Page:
Changing Areas of Focus

Throughout this semester law codes help show the changes occurring throughout Russian history. Written under the rule of Aleksei the Ulozehnie of 1649 differs greatly from previous law codes such as the Sudebnik of 1497. The Ulozehnie is organized into sections like previous law codes; however, the order of the articles reveals important shifts in the structure of the Russian state. Article I of the Ulozehnie protects the dignity and sanctity of the Russian Orthodox Church.… Read the rest here

Comparing the Sudebnik and the Ulozhenie

The Law Code of 1649 (Ulozhenie)1 shows us how life has changed for the Muscovites since the Sudebnik of 1497  2  written under the rule of Ivan III. This document, written during Alexis I’s reign, is significantly longer and more detailed than its predecessors, including topics topic’s that we haven’t seen before such as permits to travel to other countries, tolls, ferries, and bridges, and even illegal taverns. There are many differences, but it is crucial to mention the first and second articles, Blasphemers and Heretics and The Sovereign’s Honor and How to Guard his Health respectively. … Read the rest here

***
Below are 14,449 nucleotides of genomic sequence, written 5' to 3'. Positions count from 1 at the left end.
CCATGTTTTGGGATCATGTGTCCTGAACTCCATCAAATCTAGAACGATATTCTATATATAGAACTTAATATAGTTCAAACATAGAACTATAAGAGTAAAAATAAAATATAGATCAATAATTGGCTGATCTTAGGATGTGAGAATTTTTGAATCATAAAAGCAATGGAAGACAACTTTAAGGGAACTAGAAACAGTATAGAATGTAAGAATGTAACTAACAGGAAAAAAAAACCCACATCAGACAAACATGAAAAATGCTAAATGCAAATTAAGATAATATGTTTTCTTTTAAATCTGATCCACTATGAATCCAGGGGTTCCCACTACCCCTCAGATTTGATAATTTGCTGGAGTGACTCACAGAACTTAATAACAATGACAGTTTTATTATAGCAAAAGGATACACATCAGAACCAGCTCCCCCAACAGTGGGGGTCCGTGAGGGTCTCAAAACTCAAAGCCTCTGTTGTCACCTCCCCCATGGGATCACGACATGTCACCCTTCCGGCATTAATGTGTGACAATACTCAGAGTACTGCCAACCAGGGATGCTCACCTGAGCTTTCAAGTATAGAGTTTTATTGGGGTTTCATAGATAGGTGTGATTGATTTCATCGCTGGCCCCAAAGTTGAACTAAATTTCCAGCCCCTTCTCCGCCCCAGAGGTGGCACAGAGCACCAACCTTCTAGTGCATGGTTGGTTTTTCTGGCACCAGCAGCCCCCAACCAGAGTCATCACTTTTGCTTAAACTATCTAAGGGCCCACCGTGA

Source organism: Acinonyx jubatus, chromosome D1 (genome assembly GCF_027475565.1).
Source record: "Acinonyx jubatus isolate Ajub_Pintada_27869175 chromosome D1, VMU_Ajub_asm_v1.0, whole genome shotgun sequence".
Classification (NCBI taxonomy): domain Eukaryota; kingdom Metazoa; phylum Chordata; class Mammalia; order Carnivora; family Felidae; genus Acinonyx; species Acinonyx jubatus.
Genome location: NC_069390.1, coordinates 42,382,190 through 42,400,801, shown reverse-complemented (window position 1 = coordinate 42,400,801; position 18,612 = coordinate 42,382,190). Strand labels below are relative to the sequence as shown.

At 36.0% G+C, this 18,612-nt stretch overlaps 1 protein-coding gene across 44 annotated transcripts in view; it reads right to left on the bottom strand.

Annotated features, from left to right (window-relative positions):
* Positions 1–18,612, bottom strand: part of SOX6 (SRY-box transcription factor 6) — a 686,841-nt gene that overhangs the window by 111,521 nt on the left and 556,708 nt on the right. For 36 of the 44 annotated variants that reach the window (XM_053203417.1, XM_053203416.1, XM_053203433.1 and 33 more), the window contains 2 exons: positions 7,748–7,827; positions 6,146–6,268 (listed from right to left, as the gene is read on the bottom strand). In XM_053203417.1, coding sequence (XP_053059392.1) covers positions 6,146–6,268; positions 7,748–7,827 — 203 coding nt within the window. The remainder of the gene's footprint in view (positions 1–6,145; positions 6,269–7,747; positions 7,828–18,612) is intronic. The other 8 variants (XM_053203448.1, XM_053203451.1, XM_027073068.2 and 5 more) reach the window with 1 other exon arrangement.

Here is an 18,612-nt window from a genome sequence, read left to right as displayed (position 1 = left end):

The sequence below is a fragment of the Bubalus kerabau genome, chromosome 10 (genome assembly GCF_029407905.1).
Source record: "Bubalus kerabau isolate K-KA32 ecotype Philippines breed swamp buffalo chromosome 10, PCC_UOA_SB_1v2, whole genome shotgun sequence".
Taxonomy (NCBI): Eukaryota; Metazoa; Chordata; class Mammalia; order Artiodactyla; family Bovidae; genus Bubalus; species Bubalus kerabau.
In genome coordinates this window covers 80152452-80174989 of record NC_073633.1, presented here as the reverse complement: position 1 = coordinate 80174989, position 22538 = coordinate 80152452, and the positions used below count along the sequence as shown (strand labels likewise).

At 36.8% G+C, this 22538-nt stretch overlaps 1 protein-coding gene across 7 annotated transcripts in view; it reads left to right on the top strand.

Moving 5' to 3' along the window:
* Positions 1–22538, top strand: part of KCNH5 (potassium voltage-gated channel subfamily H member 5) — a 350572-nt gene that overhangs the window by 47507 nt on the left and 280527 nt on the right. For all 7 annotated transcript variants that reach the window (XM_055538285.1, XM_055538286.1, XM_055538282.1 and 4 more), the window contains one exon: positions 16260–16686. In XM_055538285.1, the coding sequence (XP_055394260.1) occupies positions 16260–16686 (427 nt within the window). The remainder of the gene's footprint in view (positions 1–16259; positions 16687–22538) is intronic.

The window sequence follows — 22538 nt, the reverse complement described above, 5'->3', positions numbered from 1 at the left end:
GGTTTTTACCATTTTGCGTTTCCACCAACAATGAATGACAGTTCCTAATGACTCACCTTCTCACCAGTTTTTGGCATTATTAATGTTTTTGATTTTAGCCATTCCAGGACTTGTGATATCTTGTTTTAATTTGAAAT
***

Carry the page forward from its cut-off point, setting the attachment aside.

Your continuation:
Russian Court Processes in the 15th Century

Even after the Mongols retreated from the Rus lands, the economy and culture were still experiencing much turbulence. Officials attempted to rebuild their society from the devastation, and in our readings we have evidence of their attempts to restructure the legal system in the fifteenth century.

The Novgorod Judicial Charter shows us that the archbishop had power to prosecute crimes with his own church court in addition to the mayor of Novgorod’s court. In general, we see improvement in this document compared to the Pravda Russkaia; the details of the jobs of the court are more detailed and the money system for winning a trial has adapted to accommodate the accused and who gets a specific percentage of the money.… Read the rest here